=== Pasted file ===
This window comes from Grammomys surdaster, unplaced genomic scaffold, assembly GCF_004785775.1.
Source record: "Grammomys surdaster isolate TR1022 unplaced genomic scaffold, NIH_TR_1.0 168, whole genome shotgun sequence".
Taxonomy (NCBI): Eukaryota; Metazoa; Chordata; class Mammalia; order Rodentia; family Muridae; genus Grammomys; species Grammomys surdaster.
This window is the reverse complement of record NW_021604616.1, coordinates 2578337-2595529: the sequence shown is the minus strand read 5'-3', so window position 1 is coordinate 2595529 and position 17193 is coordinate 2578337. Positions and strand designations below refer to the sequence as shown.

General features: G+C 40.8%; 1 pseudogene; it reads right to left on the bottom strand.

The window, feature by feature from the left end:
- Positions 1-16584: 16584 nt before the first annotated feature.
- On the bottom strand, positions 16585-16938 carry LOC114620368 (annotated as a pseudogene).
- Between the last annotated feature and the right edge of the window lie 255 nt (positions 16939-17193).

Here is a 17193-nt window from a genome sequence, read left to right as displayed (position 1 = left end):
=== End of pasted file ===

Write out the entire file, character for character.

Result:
This window comes from Grammomys surdaster, unplaced genomic scaffold, assembly GCF_004785775.1.
Source record: "Grammomys surdaster isolate TR1022 unplaced genomic scaffold, NIH_TR_1.0 168, whole genome shotgun sequence".
Taxonomy (NCBI): Eukaryota; Metazoa; Chordata; class Mammalia; order Rodentia; family Muridae; genus Grammomys; species Grammomys surdaster.
This window is the reverse complement of record NW_021604616.1, coordinates 2578337-2595529: the sequence shown is the minus strand read 5'-3', so window position 1 is coordinate 2595529 and position 17193 is coordinate 2578337. Positions and strand designations below refer to the sequence as shown.

General features: G+C 40.8%; 1 pseudogene; it reads right to left on the bottom strand.

The window, feature by feature from the left end:
- Positions 1-16584: 16584 nt before the first annotated feature.
- On the bottom strand, positions 16585-16938 carry LOC114620368 (annotated as a pseudogene).
- Between the last annotated feature and the right edge of the window lie 255 nt (positions 16939-17193).

Here is a 17193-nt window from a genome sequence, read left to right as displayed (position 1 = left end):